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# Double not storing proper value

The code that I have,

``````public static void main(String[] args) {
int x = 27;
int y = 5;
double z = x / y;
System.out.println(" x = " + x + " y = "+y +" z = "+z);
}
``````

In the above code I know that to print out the decimal place .4 for the variable z we have to use printf, but my question is why does the variable z is not storing the 5.4 and just storing 5? I mean int / int then the out put is stored in a double, which is perfectly capable of holding decimal values but it is not, what is the logic?

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This is happening because the values that you are dividing with are int and not double and they are not going to output the decimal places, to be more clear take this for example

double z = 27 /5; same as yours

double z = 27.0/5.0; now z = 5.4; So this shows that the datatype that you are performing calculation with also should be the same as the datatype you are expecting the output to be.

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This is clearer now – noobprogrammer Nov 14 '12 at 5:59

You need to cast one of the operands to a double

``````double z = (double) x / y;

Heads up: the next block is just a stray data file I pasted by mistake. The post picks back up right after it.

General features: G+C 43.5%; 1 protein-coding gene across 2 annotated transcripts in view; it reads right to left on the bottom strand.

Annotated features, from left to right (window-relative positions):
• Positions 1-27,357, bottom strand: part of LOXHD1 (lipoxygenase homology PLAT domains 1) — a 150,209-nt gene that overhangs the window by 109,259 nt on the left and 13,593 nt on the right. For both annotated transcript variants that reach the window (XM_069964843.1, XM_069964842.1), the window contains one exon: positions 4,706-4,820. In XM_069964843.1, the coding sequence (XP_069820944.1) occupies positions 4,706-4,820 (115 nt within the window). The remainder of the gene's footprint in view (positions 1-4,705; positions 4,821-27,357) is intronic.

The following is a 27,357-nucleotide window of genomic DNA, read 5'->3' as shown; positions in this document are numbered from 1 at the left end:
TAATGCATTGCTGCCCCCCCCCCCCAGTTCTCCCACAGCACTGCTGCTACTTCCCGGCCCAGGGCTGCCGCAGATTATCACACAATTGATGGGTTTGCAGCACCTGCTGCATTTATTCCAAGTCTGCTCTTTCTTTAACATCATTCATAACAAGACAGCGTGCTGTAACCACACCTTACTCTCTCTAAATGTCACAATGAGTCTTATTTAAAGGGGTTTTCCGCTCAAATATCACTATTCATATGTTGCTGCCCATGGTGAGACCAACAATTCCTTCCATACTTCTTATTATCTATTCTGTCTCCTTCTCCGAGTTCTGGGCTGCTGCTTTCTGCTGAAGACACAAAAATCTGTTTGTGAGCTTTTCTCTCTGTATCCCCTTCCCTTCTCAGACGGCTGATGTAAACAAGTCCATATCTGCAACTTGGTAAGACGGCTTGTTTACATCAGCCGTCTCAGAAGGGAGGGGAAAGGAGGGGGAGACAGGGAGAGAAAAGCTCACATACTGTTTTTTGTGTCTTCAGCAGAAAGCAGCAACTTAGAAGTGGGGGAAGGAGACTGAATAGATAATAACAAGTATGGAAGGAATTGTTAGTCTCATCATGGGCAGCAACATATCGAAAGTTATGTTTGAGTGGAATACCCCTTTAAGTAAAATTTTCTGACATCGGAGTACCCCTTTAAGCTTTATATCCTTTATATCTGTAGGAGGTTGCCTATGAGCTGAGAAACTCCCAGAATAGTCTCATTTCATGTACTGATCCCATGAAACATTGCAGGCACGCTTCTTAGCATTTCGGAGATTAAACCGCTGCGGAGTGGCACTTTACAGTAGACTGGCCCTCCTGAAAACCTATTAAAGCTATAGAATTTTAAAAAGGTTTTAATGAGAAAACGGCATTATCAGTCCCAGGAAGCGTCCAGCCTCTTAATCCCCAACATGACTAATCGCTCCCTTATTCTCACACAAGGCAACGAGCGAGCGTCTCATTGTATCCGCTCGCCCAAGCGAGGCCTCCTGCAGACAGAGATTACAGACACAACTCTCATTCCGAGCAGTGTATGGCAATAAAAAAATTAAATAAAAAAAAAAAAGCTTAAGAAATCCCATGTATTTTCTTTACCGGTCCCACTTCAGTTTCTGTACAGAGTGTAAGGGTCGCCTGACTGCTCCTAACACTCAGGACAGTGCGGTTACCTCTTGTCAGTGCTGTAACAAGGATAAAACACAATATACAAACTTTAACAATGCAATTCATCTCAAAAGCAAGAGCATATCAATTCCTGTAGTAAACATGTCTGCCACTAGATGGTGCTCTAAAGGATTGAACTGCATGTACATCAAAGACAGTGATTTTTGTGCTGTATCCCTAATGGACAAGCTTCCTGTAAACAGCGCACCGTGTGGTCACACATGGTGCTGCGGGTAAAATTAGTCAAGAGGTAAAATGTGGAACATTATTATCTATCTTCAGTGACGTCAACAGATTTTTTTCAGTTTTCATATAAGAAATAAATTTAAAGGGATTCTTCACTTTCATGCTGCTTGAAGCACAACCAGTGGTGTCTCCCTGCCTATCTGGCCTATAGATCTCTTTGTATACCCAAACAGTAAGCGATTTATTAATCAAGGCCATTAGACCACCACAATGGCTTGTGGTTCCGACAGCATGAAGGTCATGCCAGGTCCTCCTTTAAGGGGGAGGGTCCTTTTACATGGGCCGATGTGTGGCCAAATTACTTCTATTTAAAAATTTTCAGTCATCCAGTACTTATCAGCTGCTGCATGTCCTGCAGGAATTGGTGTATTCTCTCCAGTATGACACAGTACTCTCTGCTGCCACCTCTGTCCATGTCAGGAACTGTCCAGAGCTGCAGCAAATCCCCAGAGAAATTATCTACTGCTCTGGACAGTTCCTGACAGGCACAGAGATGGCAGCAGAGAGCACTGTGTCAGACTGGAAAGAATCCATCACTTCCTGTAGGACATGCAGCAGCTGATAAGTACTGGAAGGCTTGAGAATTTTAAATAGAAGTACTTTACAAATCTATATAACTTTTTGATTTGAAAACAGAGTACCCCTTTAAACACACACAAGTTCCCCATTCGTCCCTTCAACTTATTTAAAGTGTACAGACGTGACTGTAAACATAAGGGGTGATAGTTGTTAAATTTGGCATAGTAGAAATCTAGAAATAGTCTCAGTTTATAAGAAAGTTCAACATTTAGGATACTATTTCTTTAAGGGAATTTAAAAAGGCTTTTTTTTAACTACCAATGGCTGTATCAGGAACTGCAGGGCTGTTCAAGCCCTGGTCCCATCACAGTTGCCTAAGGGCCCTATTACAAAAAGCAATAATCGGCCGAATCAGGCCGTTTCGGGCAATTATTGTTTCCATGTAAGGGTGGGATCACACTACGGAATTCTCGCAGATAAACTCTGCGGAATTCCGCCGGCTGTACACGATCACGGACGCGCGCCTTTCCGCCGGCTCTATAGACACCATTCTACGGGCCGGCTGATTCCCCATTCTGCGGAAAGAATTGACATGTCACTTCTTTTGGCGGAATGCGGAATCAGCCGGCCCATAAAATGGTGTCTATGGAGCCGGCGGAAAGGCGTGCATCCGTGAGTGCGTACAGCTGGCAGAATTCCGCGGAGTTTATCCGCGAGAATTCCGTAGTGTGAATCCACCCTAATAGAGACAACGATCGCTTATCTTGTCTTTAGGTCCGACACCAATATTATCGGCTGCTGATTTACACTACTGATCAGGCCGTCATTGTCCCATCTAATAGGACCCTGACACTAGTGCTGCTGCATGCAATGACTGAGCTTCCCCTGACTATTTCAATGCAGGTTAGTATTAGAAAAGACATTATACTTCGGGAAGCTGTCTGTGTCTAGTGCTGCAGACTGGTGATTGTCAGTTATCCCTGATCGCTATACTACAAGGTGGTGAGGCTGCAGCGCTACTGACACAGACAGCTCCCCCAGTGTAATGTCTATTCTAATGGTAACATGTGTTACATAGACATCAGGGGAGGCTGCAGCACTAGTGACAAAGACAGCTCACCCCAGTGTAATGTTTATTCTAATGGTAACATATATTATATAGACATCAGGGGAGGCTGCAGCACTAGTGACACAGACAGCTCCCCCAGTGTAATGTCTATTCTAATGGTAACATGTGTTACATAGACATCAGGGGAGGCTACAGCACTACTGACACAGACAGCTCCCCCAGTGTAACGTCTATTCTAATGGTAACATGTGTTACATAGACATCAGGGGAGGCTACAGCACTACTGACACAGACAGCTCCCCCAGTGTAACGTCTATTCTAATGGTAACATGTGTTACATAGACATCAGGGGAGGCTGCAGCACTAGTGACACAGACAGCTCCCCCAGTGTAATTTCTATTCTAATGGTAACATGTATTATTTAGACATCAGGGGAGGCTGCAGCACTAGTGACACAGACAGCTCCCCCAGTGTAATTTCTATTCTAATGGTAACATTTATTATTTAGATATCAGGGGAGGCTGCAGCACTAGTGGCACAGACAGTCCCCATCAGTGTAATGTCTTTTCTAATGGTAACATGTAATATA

``````

The reason is `x / y` stand-alone is an int, so it is really evaluating as 5 and then parsing to a double.

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No, he needs to cast one of the operands to a double. Casting the result of the operation is what already happens. Your code does what is necessary but you've mis-described it. – EJP Nov 14 '12 at 5:59
My bad. will edit. – John Nov 14 '12 at 5:59

You have to cast the integers before you divide I believe.

Like this,

``````double z = (double) x / (double) y;
``````
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6 seconds faster than mine. – John Nov 14 '12 at 5:57
@John You'rs have a better explanation though – Austin Nov 14 '12 at 5:58

What you're doing in the line:

``````double z = x / y;
``````

is integer division, and then you convert the outcome to double

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